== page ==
A bring your own device policy should take into account not only which types of devices, apps and tools can be used, but also which employees are allowed to use their personal gadgets at work. Tom Kaneshige of CIO wrote that hourly workers and salespeople may be the ones best suited for using their own devices. BYOD can help hourly workers to cost effectively increase their productivity, especially for younger workers who may not have their own corporate devices.

"Suddenly, hourly workers can tap into the power of mobile technology-in the form of personal smartphones, tablets and laptops-to do their jobs, a freedom they never had before," he wrote. "This also comes at a huge discount for companies, because they don't have to pay for the devices themselves. The problem is that BYOD blurs the line between work life and personal life."

This means text messages, emails, games and other tools will be used during hourly work, something that could also hurt productivity.

Additionally, mobile devices allow sales staff members to work whenever they need to, something they would likely be doing anyway. While many may see this as a perfect fit for BYOD, Nanci Churchill of Mobi Wireless Management doesn't believe so.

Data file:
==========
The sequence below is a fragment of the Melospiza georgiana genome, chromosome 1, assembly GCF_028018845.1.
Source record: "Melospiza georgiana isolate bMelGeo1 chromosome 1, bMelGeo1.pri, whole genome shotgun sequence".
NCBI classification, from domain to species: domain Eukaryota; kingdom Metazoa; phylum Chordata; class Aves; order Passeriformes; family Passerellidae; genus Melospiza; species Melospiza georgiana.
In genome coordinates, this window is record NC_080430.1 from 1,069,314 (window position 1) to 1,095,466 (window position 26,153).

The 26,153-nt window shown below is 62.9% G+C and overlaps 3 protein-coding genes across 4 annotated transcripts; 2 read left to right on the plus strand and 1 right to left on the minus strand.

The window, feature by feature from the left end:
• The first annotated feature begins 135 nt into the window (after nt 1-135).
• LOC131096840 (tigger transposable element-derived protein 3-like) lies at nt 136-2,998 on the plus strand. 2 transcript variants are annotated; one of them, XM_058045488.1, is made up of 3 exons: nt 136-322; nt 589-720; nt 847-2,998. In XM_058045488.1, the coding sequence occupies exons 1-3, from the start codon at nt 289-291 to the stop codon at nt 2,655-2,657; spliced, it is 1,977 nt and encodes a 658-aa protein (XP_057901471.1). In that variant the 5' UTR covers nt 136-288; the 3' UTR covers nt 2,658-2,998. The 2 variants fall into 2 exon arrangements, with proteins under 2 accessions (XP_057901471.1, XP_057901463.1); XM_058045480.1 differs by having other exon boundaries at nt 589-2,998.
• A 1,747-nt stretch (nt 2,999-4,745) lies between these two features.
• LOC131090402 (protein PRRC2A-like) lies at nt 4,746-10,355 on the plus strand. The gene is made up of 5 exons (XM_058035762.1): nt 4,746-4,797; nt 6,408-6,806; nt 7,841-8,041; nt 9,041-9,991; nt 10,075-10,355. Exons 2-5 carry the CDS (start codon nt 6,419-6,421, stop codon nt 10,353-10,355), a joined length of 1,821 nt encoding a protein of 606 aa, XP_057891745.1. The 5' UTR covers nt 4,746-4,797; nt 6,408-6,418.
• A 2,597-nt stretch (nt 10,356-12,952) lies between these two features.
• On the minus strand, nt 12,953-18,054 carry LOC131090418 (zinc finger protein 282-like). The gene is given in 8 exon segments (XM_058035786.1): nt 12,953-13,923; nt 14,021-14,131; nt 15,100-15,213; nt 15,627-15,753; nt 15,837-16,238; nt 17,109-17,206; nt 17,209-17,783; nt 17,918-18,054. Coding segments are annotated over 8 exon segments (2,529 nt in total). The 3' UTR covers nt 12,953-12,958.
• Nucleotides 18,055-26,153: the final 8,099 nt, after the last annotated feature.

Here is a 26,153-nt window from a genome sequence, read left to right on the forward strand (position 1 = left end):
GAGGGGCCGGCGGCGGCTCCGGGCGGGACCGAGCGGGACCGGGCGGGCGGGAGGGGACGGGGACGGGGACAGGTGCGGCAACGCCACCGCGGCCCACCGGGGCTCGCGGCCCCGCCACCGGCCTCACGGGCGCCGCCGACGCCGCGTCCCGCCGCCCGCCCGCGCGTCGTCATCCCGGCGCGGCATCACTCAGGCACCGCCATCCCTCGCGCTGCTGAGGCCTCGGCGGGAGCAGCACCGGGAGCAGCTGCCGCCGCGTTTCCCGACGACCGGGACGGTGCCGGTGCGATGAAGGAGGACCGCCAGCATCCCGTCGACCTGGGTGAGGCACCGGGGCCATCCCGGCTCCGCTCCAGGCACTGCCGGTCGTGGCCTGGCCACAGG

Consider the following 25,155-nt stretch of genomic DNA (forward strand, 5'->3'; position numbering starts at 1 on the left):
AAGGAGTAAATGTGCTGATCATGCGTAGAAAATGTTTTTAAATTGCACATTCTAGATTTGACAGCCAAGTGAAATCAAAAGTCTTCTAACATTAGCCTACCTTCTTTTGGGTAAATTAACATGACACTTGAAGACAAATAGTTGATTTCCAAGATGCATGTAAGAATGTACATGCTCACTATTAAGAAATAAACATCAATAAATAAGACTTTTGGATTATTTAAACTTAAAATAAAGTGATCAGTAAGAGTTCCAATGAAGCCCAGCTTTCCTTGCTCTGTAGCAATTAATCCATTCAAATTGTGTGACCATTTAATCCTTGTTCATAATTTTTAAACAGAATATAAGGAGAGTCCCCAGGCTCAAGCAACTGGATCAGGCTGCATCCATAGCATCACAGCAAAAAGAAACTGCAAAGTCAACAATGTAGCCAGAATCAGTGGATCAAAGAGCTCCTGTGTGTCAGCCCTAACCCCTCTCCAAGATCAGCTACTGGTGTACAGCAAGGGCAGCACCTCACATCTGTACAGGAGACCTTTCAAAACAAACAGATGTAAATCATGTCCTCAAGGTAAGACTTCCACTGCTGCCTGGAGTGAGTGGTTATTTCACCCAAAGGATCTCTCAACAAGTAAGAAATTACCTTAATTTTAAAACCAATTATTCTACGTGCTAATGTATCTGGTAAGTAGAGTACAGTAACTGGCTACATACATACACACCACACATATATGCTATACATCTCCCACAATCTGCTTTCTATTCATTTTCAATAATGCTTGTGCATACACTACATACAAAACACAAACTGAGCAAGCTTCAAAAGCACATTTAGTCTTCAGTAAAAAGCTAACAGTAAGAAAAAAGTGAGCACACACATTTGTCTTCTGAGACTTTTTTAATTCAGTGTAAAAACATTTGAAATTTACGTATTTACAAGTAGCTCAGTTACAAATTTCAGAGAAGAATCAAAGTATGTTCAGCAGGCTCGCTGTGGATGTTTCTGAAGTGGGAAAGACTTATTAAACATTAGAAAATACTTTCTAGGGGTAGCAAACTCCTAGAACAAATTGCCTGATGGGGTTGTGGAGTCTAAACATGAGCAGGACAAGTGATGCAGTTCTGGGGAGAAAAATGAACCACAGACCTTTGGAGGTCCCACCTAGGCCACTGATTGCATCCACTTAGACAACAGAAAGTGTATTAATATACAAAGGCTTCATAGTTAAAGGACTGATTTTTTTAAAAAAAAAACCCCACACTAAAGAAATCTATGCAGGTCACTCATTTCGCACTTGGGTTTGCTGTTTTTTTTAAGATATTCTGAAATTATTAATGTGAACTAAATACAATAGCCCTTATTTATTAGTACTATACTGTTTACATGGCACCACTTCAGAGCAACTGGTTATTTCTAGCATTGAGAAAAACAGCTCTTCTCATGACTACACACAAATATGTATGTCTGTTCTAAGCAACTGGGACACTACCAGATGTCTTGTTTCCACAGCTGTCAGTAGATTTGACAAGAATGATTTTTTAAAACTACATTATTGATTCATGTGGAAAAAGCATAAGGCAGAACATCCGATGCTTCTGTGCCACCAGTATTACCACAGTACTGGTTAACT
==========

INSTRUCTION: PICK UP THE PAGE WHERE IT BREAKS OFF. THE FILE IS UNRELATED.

"With the majority of our customers, their salespeople are still on the corporate [smartphone] program," Churchill said. "It's largely due to the fear of losing prospect contact information and customer contacts."

BYOD policies also present issues regarding the ownership of leads, as staff members can easily take that contact information with them even when not employed by the business since all that information is stored on their personal device. 

Majority of companies to allow BYOD by year's end
Regardless, businesses should have their BYOD plan figured out soon. TechRepublic senior editor Teena Hammond wrote on ZDNet that 62 percent of companies will allow BYOD by the end of the year, and more than 44 percent of organizations already allow BYOD. She said whether BYOD is allowed already or not, companies should develop a mobile device management plan to help keep the business secure.

"This change in how people work and the devices they're working on is leading to many IT departments setting BYOD guidelines to protect company security as employees access email and other potentially proprietary data on their own devices," she wrote. "By setting guidelines, access to data is controlled and productivity can be extended to these devices."